In general, ensure you have a great customer experience flow, from initial contact all the way through to delivery and follow-up. It could be very small things that ensure a customer comes back to you.
Another thing that you want to focus on is part of your customer experience, but we want to highlight it separately. That is how you are handling customer quotes. Even if you’re the only person working in the business, you want to have a professional looking form for your quotes. Not only does it help help your customers feel confident spending their money at your business, it provides them with a detailed and clear understanding of their order what they are paying for. You want your customers to feel comfortable with their purchase, and understanding what they’re paying for will help with that.
As part of the details you need to include in the quote, make sure you write out the number of shirts they’re ordering, each section that’s being embroidered (front lapel logo, shoulder, back, etc.), whether there is any digitizing fee, the different taxes, delivery charges, etc.
Having your customers sign off on the quote, will help prevent misunderstandings, plus will provide you a reference if that customer wants to make the same or similar order in the future. Once the customer reads the quote, there is always an opportunity for them to make adjustments – order more shirts, change the shirt brand, remove delivery cost by picking it up in person, etc.
Become an expert at what you do. This could be the one thing that sets you apart from your competition. People come to you, because you know what you’re talking about and always give great advice about blanks, process, etc.
Become an expert on your blanks. Make apparel for yourself using different blanks, test the quality, the wearability, the washability. This way when a customer comes to you asking for polos for their rowing team, you know exactly what blank will work best for what they want. Explain why you’re recommending that blank to them. There are a ton of options out there, why should they go with that particular one?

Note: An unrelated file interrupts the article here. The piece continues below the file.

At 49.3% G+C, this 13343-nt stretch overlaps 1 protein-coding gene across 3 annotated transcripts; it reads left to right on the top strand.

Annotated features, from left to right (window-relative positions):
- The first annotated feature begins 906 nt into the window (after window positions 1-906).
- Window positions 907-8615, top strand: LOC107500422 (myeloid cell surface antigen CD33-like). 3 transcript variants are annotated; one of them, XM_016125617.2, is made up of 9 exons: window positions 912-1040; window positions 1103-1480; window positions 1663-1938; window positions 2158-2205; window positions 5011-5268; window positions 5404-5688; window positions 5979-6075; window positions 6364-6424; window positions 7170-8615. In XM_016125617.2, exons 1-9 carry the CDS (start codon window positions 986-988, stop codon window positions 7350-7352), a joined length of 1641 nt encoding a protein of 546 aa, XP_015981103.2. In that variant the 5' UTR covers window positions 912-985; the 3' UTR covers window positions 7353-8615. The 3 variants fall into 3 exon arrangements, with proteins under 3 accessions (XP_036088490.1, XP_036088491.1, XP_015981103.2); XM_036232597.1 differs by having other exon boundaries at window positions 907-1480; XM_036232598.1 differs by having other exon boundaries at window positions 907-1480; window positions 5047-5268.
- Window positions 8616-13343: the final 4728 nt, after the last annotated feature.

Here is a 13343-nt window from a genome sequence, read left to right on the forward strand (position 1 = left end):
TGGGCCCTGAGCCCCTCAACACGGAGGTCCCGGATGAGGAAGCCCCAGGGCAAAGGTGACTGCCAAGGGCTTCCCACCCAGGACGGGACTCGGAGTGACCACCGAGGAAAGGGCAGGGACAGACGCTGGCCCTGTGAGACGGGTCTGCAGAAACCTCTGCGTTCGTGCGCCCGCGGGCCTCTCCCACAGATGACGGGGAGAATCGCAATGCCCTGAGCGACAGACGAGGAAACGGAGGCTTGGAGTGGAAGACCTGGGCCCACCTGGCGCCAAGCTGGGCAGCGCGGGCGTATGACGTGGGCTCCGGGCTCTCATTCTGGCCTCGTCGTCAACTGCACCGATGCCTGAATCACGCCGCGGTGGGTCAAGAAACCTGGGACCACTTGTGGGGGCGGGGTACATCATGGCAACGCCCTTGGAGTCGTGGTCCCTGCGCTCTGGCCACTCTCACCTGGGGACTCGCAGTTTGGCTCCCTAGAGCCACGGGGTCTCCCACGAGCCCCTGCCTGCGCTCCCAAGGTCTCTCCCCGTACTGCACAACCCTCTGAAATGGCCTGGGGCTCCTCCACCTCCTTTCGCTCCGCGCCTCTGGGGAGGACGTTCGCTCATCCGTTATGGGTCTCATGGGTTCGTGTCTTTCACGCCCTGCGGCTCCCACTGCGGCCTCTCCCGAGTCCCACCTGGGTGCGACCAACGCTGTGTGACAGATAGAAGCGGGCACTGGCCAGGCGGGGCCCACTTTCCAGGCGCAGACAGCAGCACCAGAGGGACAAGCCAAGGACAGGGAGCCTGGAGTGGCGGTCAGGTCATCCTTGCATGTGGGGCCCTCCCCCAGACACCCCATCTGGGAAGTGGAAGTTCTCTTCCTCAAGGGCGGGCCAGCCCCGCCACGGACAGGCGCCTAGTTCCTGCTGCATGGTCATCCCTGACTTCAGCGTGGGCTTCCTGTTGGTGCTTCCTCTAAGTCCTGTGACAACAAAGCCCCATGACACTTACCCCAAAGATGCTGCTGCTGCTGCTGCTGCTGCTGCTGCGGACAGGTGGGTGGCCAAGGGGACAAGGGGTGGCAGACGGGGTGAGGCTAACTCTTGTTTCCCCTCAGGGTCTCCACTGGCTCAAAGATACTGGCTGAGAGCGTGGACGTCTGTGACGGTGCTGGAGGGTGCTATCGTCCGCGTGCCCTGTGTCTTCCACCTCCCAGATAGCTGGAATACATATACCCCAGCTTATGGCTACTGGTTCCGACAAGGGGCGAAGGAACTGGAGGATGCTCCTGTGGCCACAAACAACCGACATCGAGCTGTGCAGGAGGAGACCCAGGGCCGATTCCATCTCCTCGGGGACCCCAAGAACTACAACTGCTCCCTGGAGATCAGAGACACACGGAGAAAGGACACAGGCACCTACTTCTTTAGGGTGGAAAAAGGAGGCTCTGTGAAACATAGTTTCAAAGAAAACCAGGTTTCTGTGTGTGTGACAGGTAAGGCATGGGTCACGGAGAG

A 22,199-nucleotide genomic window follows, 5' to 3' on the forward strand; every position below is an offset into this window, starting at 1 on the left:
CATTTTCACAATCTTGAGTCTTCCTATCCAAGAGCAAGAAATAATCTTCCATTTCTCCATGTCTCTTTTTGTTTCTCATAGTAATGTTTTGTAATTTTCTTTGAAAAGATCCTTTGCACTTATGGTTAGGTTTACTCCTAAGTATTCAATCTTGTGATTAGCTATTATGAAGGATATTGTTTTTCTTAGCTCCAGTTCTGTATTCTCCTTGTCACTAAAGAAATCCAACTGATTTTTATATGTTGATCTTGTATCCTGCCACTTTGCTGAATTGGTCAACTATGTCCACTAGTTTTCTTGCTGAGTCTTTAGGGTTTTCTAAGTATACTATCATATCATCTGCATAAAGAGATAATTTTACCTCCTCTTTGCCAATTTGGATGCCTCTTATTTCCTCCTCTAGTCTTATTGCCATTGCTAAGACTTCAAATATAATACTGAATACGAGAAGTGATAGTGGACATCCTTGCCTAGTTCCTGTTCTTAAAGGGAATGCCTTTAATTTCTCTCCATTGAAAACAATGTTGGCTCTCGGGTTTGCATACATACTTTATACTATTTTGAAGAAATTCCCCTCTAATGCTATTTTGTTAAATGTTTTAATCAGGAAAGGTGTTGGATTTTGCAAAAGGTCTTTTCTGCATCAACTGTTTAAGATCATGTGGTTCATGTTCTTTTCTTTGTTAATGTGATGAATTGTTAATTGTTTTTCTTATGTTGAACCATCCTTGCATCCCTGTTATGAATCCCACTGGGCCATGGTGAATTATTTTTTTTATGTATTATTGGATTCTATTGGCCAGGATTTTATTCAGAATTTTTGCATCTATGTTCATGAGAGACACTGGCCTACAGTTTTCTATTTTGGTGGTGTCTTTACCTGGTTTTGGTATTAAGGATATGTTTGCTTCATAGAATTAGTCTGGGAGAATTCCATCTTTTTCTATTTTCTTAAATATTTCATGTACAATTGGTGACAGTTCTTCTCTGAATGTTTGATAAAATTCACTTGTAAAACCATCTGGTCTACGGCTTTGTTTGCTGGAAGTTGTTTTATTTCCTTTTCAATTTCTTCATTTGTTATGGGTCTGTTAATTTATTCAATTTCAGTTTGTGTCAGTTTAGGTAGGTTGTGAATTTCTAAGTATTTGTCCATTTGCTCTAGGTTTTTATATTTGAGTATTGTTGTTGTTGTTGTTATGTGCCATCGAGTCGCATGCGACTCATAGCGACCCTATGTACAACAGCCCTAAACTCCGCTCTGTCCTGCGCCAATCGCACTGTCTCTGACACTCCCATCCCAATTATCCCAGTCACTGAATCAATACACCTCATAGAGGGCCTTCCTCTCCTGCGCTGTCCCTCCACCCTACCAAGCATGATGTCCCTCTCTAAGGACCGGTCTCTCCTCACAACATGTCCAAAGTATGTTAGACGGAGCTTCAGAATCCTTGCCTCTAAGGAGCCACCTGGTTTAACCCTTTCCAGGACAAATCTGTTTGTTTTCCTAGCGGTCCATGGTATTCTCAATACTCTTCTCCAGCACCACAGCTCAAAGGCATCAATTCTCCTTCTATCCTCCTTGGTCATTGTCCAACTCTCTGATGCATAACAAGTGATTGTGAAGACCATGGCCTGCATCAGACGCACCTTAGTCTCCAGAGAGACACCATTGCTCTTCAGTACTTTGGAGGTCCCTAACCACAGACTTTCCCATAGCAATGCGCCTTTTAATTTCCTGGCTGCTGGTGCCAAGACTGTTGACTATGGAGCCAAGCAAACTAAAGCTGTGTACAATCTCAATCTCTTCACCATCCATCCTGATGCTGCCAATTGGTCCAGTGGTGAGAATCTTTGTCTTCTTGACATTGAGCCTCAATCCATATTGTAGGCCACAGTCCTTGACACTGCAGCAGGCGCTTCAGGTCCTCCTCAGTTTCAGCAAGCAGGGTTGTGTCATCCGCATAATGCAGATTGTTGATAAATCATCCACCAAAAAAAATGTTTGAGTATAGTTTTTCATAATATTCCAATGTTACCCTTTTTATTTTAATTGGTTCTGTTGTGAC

Another expertise you can provide customers is on design. Take some time to learn about fonts, about logo placement, size, colors. Your customer may come in with a design idea for some fundraising shirts they want to have made, and you can work with them and offer suggestions on how a different font may work better for their team name, if the image could be done a little bigger, or if a different color might help their design pop. They may not go with your option, but your insight might be what wows them.
Having a niche market is a little bit of a must for small businesses. This doesn’t mean you can’t take on contracts outside your niche, but it gives you a focus. You become the expert in custom apparel for dogs, or for MMA apparel. Whatever it may be, you can get recommendations from others in the niche if you’re the expert. It allows you to have samples of products you’ve made for other customers to show off your work. It allows you to focus on the best blanks for that niche.
Your Unique Selling Proposition can be a number of things, it can even be that you’re the local business just down the street. Think about what makes you and your business unique, what you can offer that no one else can. Write it down, and then when you’re doing your marketing or talking to potential customers, you can come from a place of confidence and professional knowledge. Establishing your USP is what will help you get an edge on the competition, without having to compete on price point.